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CORTISONE OR CORTICOTROPIN FOR ASTHMATIC PATIENTS WHO REQUIRE MAJOR SURGICAL PROCEDURES

LOUIS E. PRICKMAN, M.D.; GILES A. KOELSCHE, M.D.; HADDON M. CARRYER, M.D.; CHARLES K. MAYTUM, M.D.; GUSTAVUS A. PETERS, M.D.
AMA Arch Surg. 1951;63(5):647-651. doi:10.1001/archsurg.1951.01250040661012.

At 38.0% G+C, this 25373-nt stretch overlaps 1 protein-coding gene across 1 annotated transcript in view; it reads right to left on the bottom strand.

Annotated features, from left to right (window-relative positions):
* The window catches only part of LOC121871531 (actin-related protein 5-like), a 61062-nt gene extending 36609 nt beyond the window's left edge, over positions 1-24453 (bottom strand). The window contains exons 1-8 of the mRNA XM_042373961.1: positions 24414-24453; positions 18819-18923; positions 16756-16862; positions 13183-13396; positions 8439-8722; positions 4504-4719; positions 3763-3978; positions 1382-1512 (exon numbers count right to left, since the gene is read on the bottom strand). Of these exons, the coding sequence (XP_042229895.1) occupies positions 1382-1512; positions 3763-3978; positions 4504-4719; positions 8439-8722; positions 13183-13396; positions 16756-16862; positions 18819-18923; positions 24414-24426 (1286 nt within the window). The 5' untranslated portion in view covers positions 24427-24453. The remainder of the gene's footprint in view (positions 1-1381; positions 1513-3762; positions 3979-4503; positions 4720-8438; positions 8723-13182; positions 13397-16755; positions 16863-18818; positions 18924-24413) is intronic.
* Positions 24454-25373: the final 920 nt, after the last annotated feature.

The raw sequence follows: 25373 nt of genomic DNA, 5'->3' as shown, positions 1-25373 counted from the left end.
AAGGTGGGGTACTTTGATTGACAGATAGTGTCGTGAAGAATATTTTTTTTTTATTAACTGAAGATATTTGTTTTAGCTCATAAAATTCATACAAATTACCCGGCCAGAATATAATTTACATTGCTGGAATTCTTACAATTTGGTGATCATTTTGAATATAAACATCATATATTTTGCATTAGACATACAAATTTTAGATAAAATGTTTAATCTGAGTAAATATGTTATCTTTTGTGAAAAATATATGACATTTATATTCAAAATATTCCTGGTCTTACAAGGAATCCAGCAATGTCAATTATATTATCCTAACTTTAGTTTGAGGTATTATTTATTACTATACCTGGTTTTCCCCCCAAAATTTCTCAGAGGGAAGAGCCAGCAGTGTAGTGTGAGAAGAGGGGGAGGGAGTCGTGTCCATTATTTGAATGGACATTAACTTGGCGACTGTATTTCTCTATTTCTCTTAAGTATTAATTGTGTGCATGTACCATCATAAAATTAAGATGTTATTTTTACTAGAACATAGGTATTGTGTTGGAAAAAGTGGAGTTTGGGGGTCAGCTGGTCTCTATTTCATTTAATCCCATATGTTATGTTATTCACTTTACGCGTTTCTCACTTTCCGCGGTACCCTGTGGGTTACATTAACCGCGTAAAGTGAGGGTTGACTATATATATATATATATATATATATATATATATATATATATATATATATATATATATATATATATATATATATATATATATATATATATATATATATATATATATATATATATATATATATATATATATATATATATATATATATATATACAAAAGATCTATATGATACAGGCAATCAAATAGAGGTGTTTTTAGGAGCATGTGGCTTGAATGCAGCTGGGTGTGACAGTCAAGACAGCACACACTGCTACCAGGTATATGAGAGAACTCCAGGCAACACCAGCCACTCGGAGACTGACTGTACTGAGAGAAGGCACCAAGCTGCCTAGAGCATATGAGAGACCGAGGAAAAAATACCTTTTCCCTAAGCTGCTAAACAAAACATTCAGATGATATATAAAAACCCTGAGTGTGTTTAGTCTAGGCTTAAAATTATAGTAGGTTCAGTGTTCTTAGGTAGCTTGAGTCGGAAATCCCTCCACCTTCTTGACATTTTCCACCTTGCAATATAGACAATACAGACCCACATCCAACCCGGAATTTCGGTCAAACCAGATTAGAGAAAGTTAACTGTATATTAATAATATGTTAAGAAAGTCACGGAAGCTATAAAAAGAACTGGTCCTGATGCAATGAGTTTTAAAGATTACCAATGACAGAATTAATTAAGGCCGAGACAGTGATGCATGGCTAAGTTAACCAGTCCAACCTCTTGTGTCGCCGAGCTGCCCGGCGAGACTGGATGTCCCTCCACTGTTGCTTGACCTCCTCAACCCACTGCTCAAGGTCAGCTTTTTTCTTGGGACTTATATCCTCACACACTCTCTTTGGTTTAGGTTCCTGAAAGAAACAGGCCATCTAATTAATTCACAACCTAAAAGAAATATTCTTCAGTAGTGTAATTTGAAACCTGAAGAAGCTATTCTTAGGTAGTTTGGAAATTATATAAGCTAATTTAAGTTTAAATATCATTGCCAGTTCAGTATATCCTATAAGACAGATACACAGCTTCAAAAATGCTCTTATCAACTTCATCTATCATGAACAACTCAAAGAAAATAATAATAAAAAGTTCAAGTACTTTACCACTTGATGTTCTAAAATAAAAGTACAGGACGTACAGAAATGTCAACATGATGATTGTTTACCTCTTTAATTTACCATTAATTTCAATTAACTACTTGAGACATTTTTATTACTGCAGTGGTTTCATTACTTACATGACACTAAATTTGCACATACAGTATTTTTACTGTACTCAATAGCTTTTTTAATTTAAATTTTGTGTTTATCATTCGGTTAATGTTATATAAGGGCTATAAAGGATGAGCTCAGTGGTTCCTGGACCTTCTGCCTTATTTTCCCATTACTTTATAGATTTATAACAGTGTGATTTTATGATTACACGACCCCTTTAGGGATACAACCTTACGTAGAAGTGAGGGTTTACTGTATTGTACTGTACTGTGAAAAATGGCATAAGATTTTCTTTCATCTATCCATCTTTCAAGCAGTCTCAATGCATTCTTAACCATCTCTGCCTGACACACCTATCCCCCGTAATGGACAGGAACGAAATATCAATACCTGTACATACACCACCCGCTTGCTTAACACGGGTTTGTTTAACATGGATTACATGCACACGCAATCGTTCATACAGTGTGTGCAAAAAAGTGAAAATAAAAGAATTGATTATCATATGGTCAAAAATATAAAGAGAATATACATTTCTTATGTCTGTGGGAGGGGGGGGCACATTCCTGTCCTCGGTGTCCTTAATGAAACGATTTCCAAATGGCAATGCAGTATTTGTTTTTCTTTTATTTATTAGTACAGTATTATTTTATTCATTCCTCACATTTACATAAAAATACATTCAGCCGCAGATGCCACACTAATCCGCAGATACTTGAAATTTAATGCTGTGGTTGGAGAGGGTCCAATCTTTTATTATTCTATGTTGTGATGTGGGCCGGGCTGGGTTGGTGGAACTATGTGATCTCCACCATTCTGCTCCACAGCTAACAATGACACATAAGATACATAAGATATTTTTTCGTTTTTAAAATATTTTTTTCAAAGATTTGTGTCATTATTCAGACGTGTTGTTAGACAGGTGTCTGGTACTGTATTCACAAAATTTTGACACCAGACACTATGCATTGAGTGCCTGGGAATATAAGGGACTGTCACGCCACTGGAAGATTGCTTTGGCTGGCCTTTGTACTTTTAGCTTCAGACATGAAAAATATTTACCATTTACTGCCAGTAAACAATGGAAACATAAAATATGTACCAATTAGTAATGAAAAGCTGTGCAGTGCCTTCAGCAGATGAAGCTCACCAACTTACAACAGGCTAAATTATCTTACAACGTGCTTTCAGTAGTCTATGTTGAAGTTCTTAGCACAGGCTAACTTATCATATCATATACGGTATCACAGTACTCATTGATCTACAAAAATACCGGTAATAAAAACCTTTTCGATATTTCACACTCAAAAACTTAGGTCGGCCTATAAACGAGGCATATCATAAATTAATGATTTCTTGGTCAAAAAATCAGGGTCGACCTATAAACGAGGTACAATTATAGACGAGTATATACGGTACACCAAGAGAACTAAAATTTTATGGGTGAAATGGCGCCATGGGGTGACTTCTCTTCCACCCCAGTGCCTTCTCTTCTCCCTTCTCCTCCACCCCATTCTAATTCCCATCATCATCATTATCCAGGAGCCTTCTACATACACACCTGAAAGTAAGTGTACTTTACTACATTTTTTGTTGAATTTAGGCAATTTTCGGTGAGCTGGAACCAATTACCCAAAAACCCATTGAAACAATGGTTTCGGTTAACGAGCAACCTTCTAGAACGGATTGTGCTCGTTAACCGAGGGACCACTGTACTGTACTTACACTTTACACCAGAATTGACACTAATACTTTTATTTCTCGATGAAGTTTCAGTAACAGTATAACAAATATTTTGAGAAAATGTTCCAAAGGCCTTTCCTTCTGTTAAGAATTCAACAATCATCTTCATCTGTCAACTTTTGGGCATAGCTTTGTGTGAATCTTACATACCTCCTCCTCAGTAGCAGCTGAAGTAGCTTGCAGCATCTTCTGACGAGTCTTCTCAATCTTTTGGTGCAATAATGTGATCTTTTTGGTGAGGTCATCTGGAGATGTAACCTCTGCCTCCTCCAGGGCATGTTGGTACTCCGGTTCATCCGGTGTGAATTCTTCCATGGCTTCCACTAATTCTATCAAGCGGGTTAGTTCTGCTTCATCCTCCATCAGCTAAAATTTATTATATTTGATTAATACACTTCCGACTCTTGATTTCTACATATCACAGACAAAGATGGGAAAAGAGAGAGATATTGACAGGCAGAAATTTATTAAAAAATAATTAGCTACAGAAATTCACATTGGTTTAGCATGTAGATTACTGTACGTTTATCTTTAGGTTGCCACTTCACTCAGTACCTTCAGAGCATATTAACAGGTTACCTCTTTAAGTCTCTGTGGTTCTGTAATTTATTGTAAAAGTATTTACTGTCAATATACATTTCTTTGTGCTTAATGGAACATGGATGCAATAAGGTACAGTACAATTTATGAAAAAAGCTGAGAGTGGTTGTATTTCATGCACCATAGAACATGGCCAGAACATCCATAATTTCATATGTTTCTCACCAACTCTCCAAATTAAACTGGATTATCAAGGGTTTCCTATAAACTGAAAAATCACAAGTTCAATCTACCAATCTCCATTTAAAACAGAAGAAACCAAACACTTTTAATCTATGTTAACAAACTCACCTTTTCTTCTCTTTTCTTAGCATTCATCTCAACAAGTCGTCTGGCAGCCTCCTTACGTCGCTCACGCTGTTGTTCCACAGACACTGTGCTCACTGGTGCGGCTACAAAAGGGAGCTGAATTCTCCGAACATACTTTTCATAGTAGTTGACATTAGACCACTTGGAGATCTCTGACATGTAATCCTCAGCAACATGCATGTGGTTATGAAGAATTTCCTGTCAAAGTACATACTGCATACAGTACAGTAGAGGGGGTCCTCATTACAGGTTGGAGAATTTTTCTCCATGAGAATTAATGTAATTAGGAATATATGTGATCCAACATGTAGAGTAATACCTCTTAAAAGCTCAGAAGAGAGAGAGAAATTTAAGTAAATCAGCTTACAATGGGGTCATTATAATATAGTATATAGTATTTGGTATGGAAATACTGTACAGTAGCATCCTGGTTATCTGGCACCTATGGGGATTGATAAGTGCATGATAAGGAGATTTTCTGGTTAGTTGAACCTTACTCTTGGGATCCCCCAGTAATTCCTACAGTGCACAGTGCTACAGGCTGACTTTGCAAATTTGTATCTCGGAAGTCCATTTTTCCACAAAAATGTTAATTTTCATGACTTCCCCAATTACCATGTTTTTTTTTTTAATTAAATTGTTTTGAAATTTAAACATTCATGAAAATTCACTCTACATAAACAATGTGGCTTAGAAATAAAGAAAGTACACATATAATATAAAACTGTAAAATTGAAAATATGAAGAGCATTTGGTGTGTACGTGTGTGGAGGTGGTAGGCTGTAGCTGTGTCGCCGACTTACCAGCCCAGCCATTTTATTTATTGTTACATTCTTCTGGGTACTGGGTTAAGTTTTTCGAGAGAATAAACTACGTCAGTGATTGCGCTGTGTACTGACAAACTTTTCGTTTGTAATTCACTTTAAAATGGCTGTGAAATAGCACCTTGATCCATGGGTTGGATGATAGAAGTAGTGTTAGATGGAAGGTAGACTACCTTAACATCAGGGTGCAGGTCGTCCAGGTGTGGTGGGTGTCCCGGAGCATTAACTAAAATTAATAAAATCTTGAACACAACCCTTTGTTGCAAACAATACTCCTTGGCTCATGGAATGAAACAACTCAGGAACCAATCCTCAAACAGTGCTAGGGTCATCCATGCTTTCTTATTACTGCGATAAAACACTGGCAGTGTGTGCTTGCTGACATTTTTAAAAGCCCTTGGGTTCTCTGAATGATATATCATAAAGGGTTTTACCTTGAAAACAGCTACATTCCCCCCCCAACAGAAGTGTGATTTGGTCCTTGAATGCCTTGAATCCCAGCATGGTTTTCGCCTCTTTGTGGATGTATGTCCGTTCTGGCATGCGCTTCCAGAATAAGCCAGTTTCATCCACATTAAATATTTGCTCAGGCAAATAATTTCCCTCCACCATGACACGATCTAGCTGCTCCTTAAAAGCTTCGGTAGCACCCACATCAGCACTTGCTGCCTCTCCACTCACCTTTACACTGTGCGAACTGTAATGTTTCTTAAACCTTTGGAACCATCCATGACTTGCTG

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IT IS NECESSARY to delay most major surgical procedures for patients who have asthma until the patient's cough, paroxysmal dyspnea and orthopnea are well controlled. This is particularly important in surgical procedures directed to the thoracic, renal and upper abdominal areas, in which splinting of the diaphragm commonly occurs postoperatively.1 Usually, but not always, a preliminary period of hospitalization with symptomatic treatment and appropriate attention to any existing complications of asthma suffices to get the patient ready for the needed operation. However, we have recently encountered difficulty in bringing asthma under control within a reasonable period in four patients who needed surgical attention. In one patient who had colic from gallstones while she was receiving preoperative treatment of her asthma, cortisone brought about prompt remission of the asthma, which permitted successful and uncomplicated cholecystectomy. For a second patient who had a large incarcerated umbilical hernia, corticotropin (ACTH) was resorted

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